How has living a single life brought you closer to Jesus Christ and the Church?
I started Altar serving many years ago, aged 7. Dad was the parish master of ceremonies, so I had a good teacher! I continue to this day.
However, like many a teenager, I went through a phase where I stopped doing things simply because my parents did them. Luckily in Faith terms, this meant nothing more rebellious than going to a later timed Mass, appreciating a more modern style of liturgy, and taking a break from altar serving.
My secondary education was at the Salesian College in Farnborough and this was to be another significant influence on my faith. Being educated by a mixture of priests, religious brothers and lay teachers was almost bound to have an influence. I won no prizes for my academic abilities and no prizes for my sporting prowess . . . but to my great surprise, my contribution to the liturgical life of the school was recognized at the annual prize-giving in1978, when I received a small shield for ‘Services to Liturgy’ along with my rather average A Level certificates.
Then it was off to the world of work, with Barclays Bank, and probably at about the same time back to the world of altar serving. I remember looking up from my seat in the congregation one day and seeing a number of young altar servers floundering around without a clue what to do… and no-one in charge.
In the early 1980’s, I was invited to join a coach party of young adults who were going from the Diocese of Portsmouth to a youth rally in Liverpool for a new organisation called the Catholic Association of Young Adults (CAYA). I went without particular enthusiasm, secretly hoping that I’d get away from the church activities of the week-end event and escape to Goodison Park to watch Everton play in the third round of the FA Cup (They won, of course!). Perhaps not surprisingly, I never made it to Goodison, but I did experience something very special that weekend in terms of my Faith, my friendship with other Catholics, and a new experience of what it meant to belong to the wider church.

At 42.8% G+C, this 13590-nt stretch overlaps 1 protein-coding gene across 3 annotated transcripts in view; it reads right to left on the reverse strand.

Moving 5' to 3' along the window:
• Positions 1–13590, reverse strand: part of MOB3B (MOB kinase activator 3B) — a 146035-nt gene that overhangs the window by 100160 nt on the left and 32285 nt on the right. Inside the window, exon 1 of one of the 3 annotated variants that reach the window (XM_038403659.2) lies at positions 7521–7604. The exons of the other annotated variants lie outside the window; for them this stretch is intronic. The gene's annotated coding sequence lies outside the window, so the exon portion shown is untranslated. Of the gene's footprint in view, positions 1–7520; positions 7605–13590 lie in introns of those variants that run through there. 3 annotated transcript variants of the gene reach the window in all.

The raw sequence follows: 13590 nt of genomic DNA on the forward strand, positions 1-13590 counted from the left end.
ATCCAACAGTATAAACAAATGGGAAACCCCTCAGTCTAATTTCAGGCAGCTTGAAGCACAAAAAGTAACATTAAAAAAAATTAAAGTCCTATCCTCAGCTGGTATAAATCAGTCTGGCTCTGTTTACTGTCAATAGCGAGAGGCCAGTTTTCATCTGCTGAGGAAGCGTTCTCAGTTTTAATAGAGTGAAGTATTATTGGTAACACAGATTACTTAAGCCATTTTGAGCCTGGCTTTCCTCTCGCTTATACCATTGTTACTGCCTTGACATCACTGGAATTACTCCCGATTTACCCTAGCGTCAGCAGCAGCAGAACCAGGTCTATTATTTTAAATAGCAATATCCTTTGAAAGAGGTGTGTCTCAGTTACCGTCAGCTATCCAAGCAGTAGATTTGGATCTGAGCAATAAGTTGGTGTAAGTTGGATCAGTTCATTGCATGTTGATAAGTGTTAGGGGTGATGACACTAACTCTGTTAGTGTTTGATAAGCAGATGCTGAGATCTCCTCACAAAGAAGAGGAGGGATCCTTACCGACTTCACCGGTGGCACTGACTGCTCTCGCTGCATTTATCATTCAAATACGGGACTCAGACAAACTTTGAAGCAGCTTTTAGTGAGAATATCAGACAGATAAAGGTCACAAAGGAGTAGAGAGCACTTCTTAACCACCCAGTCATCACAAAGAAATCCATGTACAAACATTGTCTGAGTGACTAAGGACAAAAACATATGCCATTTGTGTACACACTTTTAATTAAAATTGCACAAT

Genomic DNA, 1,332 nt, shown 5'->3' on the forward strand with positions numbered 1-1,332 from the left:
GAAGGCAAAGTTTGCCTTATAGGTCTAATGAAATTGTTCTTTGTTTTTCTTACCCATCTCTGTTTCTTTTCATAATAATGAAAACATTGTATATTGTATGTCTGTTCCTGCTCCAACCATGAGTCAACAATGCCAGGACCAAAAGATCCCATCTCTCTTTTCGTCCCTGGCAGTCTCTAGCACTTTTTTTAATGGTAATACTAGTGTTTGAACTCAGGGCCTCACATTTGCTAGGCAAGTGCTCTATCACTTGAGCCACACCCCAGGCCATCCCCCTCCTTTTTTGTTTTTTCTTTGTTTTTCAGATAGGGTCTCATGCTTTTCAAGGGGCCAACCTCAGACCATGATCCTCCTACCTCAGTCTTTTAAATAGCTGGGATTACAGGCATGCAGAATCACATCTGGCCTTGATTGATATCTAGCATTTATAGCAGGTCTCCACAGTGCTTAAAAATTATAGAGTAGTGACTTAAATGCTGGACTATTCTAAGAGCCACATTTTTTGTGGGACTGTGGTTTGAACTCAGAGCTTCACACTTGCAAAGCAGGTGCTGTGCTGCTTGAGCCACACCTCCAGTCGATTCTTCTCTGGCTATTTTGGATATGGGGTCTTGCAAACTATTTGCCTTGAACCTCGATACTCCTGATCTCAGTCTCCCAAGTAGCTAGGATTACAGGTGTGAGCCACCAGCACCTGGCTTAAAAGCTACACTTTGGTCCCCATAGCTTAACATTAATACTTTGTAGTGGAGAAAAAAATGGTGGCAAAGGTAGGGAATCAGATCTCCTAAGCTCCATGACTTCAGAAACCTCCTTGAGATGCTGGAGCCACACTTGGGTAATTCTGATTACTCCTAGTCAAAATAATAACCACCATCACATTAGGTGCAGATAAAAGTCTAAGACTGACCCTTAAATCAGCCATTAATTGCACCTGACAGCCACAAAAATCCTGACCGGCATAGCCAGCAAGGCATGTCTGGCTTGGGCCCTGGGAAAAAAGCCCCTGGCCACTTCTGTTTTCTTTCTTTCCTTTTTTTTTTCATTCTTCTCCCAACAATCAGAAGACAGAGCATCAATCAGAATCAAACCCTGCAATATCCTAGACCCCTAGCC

The liturgies were joyful and collectively we were enthused to be more involved within our local communities, and more responsive to the needs of the disadvantaged.
With the appointment of a new Parish Priest I was encouraged to get involved with starting a Youth Group. We did many things including trips to Lourdes and attending the Papal Visit in 1982.
What freedom does living the single life allow you that perhaps another vocation would not?
I have the time to give to my parish community. As well as the youth group, I was invited to get involved with my parish to help with finances. Over the following 20 years, I counted collections, paid bills, prepared Diocesan Financial Returns, negotiated loans, made appeals, led the local initiative for the Clergy Retirement Fund, and served on parish committees.
My parish is my spiritual home, and its parishioners and clergy are my spiritual family. Everyone knows that family life is not easy… but it’s the easiest place to be yourself.
My faith story is ongoing. I have been able to give myself to my worshipping community – as a First Holy Communion and Confirmation Catechist, I have had the honour and privilege of taking the Eucharist to the sick and housebound, attended walking holidays with priests and parishioners, witnessed the joy of baptisms and marriages, the sadness of funerals. It’s all about my parish family.
What were your misconceptions about your vocation before ever discerning it?
Probably the biggest misconception about the single life is that it’s lonely. In my experience, it’s anything but lonely. The single life allows many opportunities to develop friendships and relationships that a married person with a family simply wouldn’t have the time for.
What was your greatest worry when discerning your vocation?
I think we all worry about whether or not we’ve made the right choices in life. . . responded to a call in the right, or wrong way. Briefly, in my mid-late thirties, I considered a vocation to the Priesthood, but fairly quickly realised that a call to serve in one place was a stronger calling for me.
How has living your vocation brought you joy?
One of the joys that the single life brings is the ability to be available to people (strangers, friends, family). For example, in their years of decline, I was available to assist my parents in a way that my four married siblings were not.